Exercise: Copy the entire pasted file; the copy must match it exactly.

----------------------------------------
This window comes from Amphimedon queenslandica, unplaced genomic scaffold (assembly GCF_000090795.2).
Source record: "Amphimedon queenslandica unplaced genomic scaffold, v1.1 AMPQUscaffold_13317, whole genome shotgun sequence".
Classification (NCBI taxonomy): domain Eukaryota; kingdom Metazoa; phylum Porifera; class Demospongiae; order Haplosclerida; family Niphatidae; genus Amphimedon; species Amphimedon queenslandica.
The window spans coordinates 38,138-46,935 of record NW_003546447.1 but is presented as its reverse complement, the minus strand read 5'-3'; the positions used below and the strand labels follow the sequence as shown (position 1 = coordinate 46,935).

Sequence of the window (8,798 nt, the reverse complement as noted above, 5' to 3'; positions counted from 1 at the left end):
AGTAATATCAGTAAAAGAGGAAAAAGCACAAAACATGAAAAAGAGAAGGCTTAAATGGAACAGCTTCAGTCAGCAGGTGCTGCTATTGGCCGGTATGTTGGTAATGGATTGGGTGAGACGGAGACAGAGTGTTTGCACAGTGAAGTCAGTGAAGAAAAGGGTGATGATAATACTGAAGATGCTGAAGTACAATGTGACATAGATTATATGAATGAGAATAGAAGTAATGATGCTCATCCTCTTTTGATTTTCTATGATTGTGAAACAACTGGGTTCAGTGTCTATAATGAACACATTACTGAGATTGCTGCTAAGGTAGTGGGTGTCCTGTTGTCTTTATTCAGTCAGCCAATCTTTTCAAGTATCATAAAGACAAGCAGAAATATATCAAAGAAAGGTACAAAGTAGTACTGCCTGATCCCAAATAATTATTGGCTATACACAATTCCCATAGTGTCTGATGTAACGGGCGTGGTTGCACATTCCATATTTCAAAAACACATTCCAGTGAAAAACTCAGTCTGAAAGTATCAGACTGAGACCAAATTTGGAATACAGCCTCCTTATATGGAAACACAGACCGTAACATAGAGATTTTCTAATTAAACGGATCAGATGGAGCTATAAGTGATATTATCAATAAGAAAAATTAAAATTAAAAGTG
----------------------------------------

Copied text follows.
This window comes from Amphimedon queenslandica, unplaced genomic scaffold (assembly GCF_000090795.2).
Source record: "Amphimedon queenslandica unplaced genomic scaffold, v1.1 AMPQUscaffold_13317, whole genome shotgun sequence".
Classification (NCBI taxonomy): domain Eukaryota; kingdom Metazoa; phylum Porifera; class Demospongiae; order Haplosclerida; family Niphatidae; genus Amphimedon; species Amphimedon queenslandica.
The window spans coordinates 38,138-46,935 of record NW_003546447.1 but is presented as its reverse complement, the minus strand read 5'-3'; the positions used below and the strand labels follow the sequence as shown (position 1 = coordinate 46,935).

Sequence of the window (8,798 nt, the reverse complement as noted above, 5' to 3'; positions counted from 1 at the left end):
AGTAATATCAGTAAAAGAGGAAAAAGCACAAAACATGAAAAAGAGAAGGCTTAAATGGAACAGCTTCAGTCAGCAGGTGCTGCTATTGGCCGGTATGTTGGTAATGGATTGGGTGAGACGGAGACAGAGTGTTTGCACAGTGAAGTCAGTGAAGAAAAGGGTGATGATAATACTGAAGATGCTGAAGTACAATGTGACATAGATTATATGAATGAGAATAGAAGTAATGATGCTCATCCTCTTTTGATTTTCTATGATTGTGAAACAACTGGGTTCAGTGTCTATAATGAACACATTACTGAGATTGCTGCTAAGGTAGTGGGTGTCCTGTTGTCTTTATTCAGTCAGCCAATCTTTTCAAGTATCATAAAGACAAGCAGAAATATATCAAAGAAAGGTACAAAGTAGTACTGCCTGATCCCAAATAATTATTGGCTATACACAATTCCCATAGTGTCTGATGTAACGGGCGTGGTTGCACATTCCATATTTCAAAAACACATTCCAGTGAAAAACTCAGTCTGAAAGTATCAGACTGAGACCAAATTTGGAATACAGCCTCCTTATATGGAAACACAGACCGTAACATAGAGATTTTCTAATTAAACGGATCAGATGGAGCTATAAGTGATATTATCAATAAGAAAAATTAAAATTAAAAGTG